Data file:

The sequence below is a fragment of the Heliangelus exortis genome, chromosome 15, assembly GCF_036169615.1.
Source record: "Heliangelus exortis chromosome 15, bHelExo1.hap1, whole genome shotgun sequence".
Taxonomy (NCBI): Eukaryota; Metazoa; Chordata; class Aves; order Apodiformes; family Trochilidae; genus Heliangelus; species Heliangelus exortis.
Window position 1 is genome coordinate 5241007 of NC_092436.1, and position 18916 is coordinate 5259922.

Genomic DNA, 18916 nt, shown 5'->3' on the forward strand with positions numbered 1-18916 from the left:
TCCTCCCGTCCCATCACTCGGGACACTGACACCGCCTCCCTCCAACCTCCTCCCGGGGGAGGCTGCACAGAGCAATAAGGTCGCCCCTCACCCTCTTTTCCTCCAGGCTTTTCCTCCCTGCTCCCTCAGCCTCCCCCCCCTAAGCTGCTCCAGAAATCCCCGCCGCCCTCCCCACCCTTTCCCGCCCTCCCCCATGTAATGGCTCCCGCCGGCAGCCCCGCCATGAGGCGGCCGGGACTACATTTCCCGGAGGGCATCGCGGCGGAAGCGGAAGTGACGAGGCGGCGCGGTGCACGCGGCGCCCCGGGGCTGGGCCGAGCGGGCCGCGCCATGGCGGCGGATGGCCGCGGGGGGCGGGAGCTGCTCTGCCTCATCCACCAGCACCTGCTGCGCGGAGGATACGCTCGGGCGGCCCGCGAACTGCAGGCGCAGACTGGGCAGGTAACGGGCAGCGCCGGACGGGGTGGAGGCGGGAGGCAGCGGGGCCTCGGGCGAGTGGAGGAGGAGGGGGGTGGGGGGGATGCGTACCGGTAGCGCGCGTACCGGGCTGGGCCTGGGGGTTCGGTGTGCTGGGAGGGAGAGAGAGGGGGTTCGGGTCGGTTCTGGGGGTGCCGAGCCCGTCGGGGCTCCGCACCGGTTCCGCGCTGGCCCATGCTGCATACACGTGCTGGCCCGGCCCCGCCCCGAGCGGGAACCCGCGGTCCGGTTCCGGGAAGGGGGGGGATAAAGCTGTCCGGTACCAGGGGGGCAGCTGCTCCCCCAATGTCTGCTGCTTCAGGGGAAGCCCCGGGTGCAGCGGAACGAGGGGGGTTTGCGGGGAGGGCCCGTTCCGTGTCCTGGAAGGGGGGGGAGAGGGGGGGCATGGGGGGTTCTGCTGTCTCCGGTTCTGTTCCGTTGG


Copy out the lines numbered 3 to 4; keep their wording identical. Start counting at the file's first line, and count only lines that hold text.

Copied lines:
Taxonomy (NCBI): Eukaryota; Metazoa; Chordata; class Aves; order Apodiformes; family Trochilidae; genus Heliangelus; species Heliangelus exortis.
Window position 1 is genome coordinate 5241007 of NC_092436.1, and position 18916 is coordinate 5259922.